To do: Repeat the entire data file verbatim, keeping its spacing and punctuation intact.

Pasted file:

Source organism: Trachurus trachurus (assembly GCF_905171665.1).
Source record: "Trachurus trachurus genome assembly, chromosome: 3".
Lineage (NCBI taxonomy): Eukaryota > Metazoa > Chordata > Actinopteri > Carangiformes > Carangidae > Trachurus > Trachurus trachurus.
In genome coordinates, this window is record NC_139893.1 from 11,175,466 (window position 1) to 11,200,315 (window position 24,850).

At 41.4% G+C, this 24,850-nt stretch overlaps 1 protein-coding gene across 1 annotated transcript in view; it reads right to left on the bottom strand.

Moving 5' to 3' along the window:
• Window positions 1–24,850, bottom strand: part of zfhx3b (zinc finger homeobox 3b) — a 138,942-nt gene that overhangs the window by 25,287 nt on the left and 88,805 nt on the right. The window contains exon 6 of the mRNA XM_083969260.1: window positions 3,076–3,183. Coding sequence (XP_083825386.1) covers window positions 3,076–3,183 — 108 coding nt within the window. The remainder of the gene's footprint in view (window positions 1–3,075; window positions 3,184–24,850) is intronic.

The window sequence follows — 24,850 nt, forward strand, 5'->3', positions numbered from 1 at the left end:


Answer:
Source organism: Trachurus trachurus (assembly GCF_905171665.1).
Source record: "Trachurus trachurus genome assembly, chromosome: 3".
Lineage (NCBI taxonomy): Eukaryota > Metazoa > Chordata > Actinopteri > Carangiformes > Carangidae > Trachurus > Trachurus trachurus.
In genome coordinates, this window is record NC_139893.1 from 11,175,466 (window position 1) to 11,200,315 (window position 24,850).

At 41.4% G+C, this 24,850-nt stretch overlaps 1 protein-coding gene across 1 annotated transcript in view; it reads right to left on the bottom strand.

Moving 5' to 3' along the window:
• Window positions 1–24,850, bottom strand: part of zfhx3b (zinc finger homeobox 3b) — a 138,942-nt gene that overhangs the window by 25,287 nt on the left and 88,805 nt on the right. The window contains exon 6 of the mRNA XM_083969260.1: window positions 3,076–3,183. Coding sequence (XP_083825386.1) covers window positions 3,076–3,183 — 108 coding nt within the window. The remainder of the gene's footprint in view (window positions 1–3,075; window positions 3,184–24,850) is intronic.

The window sequence follows — 24,850 nt, forward strand, 5'->3', positions numbered from 1 at the left end: